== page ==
Bringing A Smile With Every Bite

Linda Dela Cruz
Wednesday - March 23, 2005
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Diamond Bakery marketing director Yolanda Santos-King,
comapnay president Brent Kunimoto and sales manager
Russell Ishimoto have fun in a product-tasting session

Brent Kunimoto recalls walking from his grandma’s house, which was two blocks away from the old Diamond Bakery near Washington Middle School, and sampling some goodies. Little did he know then that someday he’d be the president of the company, overseeing the more than 100 people who help to make, package and get the cookies out to hundreds of stores statewide.

Kunimoto, a Punahou grad with an MBA from UCLA, worked with two major national food manufacturing giants on the Mainland, General Mills and Nestle, before joining the company four years ago.

The crackling sound of opening the plastic wrapping of Diamond Bakery treats brings a smile to people’s faces as they crunch on the tasty goodies. Diamond Bakery makes more than a million crackers a day, and its best-seller is its signature line of soda crackers. Also known for its cookies, Diamond Bakery has fed Hawaii for over 83 years.

“No matter whom you talk to, they have their own personal story of our products that makes them smile,” says Kunimoto.

All the goodies are produced in one plant, located in Kalihi. The ever-popular Saloon Pilots and Royal Creme Crackers, and the line of cookies — candy bead, coconut, ruff and ready, and animal cookies — are made here.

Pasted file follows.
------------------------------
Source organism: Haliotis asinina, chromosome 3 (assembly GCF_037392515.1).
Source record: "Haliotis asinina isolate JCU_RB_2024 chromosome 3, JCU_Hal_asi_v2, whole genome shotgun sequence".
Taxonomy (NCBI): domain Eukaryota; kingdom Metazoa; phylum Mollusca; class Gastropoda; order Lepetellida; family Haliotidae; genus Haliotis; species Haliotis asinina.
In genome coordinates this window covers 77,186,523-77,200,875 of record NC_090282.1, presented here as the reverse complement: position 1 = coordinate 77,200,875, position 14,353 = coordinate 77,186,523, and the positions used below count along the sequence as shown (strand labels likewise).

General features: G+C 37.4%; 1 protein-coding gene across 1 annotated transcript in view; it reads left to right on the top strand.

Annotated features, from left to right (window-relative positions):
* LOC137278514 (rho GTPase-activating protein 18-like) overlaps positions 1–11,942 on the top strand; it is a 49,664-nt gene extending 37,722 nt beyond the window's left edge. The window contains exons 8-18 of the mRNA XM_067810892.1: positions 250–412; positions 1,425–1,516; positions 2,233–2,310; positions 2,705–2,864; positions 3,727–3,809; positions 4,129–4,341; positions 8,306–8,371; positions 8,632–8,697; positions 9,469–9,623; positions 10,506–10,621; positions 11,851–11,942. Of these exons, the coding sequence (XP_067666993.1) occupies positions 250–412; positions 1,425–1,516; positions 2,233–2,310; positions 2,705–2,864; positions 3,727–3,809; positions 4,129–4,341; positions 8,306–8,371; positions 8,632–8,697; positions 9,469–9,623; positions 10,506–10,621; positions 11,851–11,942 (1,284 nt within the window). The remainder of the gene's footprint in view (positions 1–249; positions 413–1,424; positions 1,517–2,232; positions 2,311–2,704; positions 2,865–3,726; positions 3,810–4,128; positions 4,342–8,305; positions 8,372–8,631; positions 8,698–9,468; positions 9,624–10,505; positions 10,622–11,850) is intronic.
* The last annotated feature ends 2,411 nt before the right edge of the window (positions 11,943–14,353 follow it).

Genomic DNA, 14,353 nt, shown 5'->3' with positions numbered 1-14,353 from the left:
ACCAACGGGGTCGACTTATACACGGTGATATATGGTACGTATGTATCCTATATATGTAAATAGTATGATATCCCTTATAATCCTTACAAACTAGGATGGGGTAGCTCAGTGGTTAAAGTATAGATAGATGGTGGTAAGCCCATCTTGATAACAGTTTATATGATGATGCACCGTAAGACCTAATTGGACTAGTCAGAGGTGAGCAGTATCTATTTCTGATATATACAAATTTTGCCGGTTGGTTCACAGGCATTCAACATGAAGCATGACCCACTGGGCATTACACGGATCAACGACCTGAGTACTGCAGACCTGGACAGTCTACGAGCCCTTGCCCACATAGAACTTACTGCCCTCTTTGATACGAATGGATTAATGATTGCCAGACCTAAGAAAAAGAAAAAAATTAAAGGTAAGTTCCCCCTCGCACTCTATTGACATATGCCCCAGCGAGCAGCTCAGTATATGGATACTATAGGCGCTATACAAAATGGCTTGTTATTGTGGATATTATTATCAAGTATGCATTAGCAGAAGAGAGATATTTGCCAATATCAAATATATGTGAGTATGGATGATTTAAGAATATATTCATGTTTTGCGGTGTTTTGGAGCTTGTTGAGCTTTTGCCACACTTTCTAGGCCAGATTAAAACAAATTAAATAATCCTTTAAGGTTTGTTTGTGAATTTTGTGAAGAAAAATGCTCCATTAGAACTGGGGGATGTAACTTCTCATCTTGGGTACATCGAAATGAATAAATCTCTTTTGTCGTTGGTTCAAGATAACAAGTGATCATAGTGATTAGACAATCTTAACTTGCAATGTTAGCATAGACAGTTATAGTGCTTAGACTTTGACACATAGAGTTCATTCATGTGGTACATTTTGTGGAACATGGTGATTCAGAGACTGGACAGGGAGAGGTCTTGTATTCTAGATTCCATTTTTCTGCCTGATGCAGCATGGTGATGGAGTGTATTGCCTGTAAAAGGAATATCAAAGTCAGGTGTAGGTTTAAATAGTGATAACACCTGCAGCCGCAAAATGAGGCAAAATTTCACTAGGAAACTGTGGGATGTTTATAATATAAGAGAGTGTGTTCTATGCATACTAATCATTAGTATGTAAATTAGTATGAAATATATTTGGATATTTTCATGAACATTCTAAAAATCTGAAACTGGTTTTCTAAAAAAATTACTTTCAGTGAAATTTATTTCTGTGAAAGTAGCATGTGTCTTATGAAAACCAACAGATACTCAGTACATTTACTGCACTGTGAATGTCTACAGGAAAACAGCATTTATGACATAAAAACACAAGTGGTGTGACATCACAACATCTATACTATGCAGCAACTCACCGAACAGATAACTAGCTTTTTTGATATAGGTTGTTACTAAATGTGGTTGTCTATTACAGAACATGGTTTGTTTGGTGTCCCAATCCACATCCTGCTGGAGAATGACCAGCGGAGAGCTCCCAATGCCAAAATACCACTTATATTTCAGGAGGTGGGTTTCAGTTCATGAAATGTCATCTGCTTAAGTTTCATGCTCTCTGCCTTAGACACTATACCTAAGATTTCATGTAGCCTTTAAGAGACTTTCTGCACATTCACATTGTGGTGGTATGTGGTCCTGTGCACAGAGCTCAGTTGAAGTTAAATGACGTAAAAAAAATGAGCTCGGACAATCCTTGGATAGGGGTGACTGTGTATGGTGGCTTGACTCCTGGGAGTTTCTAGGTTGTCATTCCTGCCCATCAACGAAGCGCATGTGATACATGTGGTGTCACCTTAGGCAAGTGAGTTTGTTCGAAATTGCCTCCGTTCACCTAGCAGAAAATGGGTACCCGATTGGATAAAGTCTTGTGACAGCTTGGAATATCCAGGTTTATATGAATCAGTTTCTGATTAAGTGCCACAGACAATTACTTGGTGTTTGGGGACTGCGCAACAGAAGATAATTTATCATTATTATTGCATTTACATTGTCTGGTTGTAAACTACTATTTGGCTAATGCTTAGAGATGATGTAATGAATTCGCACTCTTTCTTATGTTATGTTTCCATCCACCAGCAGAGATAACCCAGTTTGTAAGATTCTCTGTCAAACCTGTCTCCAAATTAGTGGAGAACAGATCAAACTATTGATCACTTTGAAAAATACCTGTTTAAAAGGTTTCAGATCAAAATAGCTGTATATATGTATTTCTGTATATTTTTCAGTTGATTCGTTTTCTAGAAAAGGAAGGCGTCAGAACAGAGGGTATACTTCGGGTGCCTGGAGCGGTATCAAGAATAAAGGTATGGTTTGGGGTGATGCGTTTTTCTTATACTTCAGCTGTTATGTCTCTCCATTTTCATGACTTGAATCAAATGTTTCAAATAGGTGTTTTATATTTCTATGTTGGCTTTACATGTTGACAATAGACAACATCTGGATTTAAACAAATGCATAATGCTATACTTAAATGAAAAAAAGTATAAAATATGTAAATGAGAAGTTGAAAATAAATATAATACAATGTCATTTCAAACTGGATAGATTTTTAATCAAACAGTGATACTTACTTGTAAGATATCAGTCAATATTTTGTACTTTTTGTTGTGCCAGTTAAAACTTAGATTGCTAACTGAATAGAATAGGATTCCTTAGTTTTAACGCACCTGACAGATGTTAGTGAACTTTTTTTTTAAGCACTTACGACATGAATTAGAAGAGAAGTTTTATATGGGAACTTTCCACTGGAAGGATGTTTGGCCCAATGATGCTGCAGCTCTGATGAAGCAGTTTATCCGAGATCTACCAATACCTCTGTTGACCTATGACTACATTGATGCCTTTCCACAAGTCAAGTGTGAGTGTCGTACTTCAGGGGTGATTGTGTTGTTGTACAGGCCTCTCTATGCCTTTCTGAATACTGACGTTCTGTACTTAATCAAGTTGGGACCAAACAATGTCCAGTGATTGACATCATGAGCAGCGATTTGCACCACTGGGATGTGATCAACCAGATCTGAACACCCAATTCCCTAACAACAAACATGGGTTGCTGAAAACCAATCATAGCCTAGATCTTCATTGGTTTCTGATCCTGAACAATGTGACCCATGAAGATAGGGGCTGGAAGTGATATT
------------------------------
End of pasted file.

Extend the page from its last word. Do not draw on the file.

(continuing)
Kunimoto says the challenge of running this business is to figure out a way to make people smile when you already provide best-selling products.

His solution has two parts. First, continue to make quality snacks using a time-tested recipe.

“We still pull out the bad ones by hand and package only the good ones,” Kunimoto says.

Second, introduce new products. So in 2004, they introduced the Hawaiian Animal Cookies. “We have taken something we do well and made it more fun,” notes Kunimoto.

With Easter coming soon, Diamond Bakery has introduced its bright yellow Easter tote to tantalize customers with eight small packages of Hawaiian Animal Cookies.

The baked morsels are shaped like ocean animals, including sharks, whales, octopi, moonfish and dolphins.

The bakery was established in 1921 by Japanese immigrant families headed by Hidegoro Murai, Kikutaro Hiruya and their friend Natsu Muramoto. Sam Dunphy joined the Diamond Bakery ohana six years later. The bakery is owned by the fourth generation of those immigrants, and they leave the day-to-day operations to the employees headed by Kunimoto. The employees have been keeping up the traditions and heritage of the original owners by producing something affordable and tasty, says Kunimoto.

The company’s aloha is even spreading to the Mainland, as visitors who come to Hawaii and try the products want them for their parties and events. Kunimoto says he enjoys the challenge of keeping up with the demand:

“Our motto is to share heartwarming aloha with people throughout the world.”

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